Business intelligence is not a short-term undertaking. It requires months and years of planning, execution, and dedication. Still, you can boil the basic process down to a few steps to make sure you leverage BI for better revenues and agility:

1) Understand Your Data Needs and Capabilities

First, you have to begin with the basics. Do you know what types of data you are collecting right now, and how that data connects to your larger business objectives? Can you draw a line between the two, and how do they relate to the areas in your business where you can use the help? A data inventory, followed by a needs analysis, can help you make that crucial connection.

2) Build Measurable Goals and Milestones

Based on the general needs identified above, you need to ground your strategy in both reality and aspiration. That’s a surprisingly difficult step, especially if you’re just getting started. It means setting goals that are realistic, clearly measurable, and directly connected to your larger business objectives. Setting milestones, regular check-ins to ensure that you’re on track to meet your goals, tends to help.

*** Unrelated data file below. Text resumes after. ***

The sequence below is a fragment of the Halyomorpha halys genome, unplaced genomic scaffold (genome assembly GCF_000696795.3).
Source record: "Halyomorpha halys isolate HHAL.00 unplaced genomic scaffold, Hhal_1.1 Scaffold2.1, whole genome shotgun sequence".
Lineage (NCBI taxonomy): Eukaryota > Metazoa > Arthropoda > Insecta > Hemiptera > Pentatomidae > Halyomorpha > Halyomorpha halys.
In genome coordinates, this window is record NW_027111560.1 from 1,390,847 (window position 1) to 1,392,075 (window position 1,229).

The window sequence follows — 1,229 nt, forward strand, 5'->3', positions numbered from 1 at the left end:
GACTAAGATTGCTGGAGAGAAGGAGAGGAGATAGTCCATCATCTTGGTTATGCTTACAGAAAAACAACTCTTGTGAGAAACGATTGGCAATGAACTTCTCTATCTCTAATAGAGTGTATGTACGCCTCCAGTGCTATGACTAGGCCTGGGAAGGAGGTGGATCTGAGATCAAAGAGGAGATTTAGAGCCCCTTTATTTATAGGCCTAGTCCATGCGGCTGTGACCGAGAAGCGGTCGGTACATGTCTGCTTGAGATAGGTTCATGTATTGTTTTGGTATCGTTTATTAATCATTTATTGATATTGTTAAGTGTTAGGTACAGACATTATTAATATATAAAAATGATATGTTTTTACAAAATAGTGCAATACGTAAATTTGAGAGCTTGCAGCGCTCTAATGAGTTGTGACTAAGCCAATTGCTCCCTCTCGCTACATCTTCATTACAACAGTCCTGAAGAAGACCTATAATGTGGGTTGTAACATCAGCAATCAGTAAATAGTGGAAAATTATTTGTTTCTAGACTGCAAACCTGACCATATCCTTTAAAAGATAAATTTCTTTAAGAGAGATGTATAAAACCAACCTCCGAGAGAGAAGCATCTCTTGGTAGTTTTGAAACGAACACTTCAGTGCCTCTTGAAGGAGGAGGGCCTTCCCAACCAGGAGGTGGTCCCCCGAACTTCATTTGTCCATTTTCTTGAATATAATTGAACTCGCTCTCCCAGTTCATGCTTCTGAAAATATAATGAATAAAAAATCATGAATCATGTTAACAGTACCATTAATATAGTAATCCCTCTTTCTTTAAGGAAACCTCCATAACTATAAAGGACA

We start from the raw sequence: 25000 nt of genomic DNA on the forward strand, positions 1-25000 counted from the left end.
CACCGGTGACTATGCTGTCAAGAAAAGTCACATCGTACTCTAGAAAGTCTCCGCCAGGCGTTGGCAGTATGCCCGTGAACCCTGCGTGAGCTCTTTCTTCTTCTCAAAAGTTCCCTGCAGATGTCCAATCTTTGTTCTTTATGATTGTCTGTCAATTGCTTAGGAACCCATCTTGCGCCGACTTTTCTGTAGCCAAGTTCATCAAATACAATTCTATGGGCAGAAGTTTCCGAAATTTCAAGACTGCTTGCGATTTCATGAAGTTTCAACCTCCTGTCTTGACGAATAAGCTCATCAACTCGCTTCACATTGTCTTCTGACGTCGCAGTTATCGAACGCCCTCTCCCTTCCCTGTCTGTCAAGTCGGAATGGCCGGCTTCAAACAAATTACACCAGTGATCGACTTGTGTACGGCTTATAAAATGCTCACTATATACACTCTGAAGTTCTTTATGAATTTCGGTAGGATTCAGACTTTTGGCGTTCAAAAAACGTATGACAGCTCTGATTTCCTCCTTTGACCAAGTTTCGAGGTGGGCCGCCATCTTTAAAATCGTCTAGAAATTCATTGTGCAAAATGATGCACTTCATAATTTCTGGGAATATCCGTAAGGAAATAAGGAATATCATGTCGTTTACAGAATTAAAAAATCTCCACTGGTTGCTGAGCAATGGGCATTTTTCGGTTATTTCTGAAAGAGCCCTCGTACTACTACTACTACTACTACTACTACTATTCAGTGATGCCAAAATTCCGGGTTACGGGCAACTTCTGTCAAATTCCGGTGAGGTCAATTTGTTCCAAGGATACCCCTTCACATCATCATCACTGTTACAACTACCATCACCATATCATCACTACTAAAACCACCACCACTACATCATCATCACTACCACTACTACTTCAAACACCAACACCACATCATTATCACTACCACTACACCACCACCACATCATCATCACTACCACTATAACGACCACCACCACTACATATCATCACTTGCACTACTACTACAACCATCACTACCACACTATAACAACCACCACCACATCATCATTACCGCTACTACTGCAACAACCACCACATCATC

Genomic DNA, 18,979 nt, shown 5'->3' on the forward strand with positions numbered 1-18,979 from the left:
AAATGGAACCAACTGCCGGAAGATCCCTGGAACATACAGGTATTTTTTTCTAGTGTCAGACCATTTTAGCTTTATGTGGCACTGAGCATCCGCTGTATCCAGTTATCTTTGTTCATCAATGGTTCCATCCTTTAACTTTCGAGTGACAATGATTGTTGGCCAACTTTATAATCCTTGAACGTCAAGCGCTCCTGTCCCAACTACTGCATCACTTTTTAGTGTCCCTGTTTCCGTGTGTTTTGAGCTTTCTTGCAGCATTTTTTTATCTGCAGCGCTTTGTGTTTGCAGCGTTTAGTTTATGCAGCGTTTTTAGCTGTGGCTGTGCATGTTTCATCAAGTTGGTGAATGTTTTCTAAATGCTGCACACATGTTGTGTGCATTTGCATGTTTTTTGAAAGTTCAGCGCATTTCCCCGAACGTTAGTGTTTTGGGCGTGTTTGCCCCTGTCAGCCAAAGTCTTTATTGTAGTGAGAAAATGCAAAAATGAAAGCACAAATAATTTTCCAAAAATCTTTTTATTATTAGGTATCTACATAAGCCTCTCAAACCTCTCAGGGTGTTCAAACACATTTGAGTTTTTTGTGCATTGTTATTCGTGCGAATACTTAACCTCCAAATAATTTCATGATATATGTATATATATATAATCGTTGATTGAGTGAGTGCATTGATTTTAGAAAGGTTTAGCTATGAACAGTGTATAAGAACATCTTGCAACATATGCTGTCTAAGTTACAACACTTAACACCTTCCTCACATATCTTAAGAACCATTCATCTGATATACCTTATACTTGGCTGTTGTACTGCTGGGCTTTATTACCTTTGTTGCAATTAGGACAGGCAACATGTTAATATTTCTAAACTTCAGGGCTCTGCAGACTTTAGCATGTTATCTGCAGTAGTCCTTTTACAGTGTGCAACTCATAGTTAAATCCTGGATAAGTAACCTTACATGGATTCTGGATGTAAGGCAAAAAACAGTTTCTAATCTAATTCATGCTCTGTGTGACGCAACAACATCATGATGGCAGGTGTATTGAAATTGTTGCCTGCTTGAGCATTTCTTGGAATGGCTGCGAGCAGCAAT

3) Dedicate Resources to BI

BI has the potential for immense success, but you need to make sure you invest in it. To start, that means some funds dedicated to the process. But perhaps more importantly, it also means commitment and human resources to analyzing data, and making decisions based on that data.

4) Get Organizational Buy-In

Once you have a basic plan in place, it’s time to share it with the larger organization. Analytics are an important component of any business and marketing strategy, but only if your stakeholders are on board. Explain the benefits to them, as you share a plan that’s designed to optimize business (and marketing) decision-making over time.

5) Work with the Right Partner

Finally, it pays to not have to walk this path alone. Finding partners who have experience in the field and can help you break through is important to ease yourself into the process of data-based decision making. In marketing, for example, our strong experience in analytics has helped us drive clients like you forward. Work with us to begin leveraging the above benefits of business intelligence in your own marketing strategy and operations.